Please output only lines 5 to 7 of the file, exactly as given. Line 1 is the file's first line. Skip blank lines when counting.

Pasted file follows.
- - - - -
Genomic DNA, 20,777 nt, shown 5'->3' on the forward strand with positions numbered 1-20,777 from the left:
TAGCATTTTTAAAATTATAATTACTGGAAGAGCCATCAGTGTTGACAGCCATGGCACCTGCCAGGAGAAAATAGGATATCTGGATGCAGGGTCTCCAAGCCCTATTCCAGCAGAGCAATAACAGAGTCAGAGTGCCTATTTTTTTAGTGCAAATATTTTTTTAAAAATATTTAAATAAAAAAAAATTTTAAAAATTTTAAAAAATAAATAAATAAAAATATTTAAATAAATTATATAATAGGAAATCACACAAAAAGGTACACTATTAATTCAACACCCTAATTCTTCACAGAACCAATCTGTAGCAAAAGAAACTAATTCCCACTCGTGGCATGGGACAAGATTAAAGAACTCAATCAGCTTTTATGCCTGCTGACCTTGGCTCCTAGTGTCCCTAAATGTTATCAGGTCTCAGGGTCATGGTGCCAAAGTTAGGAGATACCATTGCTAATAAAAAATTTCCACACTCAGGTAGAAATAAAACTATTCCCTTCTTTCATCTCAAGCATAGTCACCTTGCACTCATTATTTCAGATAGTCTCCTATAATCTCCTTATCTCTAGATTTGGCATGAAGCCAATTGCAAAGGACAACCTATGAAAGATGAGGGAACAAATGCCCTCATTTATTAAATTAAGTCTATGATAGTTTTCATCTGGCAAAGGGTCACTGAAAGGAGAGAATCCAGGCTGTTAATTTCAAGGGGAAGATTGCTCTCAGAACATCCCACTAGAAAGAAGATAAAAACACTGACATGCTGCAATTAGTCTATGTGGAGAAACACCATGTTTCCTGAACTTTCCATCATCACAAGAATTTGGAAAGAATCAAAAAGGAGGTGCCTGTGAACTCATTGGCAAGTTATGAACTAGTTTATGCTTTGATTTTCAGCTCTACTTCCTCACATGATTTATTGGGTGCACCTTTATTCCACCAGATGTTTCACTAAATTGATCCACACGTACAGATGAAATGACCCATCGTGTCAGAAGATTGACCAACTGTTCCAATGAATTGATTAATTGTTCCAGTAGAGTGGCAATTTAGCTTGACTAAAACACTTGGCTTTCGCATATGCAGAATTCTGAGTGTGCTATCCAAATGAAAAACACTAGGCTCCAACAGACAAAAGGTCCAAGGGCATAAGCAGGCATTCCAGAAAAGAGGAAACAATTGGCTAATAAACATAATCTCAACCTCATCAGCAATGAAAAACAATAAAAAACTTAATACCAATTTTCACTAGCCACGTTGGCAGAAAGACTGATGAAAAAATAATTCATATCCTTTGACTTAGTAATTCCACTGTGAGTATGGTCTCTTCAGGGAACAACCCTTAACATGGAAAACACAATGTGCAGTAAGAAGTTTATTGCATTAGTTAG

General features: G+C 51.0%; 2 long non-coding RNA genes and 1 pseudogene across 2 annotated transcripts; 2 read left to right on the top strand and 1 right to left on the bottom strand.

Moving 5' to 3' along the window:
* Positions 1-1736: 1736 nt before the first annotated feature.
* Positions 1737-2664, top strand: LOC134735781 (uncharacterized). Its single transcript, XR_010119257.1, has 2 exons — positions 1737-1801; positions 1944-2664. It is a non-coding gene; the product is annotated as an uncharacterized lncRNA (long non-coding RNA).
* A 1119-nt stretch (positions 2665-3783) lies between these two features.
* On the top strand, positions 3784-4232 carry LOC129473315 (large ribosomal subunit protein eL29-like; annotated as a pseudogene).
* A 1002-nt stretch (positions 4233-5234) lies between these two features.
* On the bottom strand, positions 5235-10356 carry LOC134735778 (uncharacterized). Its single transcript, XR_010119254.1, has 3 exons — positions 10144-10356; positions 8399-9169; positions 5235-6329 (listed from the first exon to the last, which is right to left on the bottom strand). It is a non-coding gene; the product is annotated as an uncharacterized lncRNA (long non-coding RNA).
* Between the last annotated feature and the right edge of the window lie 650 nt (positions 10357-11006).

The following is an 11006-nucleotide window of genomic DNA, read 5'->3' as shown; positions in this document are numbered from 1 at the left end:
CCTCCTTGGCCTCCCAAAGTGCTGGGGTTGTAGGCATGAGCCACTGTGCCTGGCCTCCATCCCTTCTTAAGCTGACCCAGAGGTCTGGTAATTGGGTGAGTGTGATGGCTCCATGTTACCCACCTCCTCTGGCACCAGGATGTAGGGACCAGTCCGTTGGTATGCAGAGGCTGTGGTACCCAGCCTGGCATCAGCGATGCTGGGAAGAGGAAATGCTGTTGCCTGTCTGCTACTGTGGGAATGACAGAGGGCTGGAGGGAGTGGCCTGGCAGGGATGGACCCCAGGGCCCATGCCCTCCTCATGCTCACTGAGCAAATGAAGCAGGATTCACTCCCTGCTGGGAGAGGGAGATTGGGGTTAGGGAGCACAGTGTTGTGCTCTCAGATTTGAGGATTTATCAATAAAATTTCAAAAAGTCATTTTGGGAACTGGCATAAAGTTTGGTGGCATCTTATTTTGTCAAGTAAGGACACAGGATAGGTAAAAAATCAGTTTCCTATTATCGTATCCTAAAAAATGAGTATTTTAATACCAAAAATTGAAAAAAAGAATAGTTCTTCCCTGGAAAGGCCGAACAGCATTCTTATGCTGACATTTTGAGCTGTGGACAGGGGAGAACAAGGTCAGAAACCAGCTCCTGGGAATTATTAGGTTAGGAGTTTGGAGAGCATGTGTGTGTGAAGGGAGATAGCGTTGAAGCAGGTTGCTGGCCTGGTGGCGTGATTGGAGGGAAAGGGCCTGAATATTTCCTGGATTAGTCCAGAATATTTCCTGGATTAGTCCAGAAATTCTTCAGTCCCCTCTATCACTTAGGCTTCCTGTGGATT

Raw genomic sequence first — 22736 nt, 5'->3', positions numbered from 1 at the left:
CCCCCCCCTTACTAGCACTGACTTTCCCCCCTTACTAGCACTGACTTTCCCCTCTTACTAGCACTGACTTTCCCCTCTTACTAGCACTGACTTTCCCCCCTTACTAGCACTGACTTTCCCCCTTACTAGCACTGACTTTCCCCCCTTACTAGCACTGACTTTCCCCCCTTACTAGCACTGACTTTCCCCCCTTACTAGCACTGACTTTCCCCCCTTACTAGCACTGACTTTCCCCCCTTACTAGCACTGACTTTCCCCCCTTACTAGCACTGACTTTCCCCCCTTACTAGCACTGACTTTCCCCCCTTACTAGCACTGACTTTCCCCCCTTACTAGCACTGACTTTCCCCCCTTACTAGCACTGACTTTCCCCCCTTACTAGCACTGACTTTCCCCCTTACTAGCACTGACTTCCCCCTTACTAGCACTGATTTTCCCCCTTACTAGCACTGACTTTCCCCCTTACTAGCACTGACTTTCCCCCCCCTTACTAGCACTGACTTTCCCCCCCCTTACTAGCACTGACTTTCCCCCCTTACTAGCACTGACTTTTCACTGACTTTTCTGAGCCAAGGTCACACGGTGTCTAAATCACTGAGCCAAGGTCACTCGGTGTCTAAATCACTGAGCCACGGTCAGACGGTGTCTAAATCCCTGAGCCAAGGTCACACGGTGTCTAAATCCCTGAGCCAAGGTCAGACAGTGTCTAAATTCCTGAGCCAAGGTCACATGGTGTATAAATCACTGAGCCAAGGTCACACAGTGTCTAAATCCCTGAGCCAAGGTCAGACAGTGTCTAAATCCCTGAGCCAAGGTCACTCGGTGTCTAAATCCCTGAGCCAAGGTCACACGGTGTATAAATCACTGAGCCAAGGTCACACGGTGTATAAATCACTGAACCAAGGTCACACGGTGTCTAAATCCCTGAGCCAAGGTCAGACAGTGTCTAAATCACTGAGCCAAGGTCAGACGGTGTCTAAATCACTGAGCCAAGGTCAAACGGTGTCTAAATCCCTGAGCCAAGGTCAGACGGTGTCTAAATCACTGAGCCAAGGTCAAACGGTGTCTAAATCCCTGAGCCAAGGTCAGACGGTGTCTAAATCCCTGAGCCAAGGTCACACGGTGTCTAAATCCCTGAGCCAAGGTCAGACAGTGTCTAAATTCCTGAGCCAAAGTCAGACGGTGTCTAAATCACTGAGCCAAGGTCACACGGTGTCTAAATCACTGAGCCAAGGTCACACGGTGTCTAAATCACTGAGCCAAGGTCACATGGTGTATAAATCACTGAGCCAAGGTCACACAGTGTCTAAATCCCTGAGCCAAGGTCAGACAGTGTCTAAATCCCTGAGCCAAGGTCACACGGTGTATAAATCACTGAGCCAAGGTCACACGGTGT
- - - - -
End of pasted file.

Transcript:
* Positions 1-1736: 1736 nt before the first annotated feature.
* Positions 1737-2664, top strand: LOC134735781 (uncharacterized). Its single transcript, XR_010119257.1, has 2 exons — positions 1737-1801; positions 1944-2664. It is a non-coding gene; the product is annotated as an uncharacterized lncRNA (long non-coding RNA).
* A 1119-nt stretch (positions 2665-3783) lies between these two features.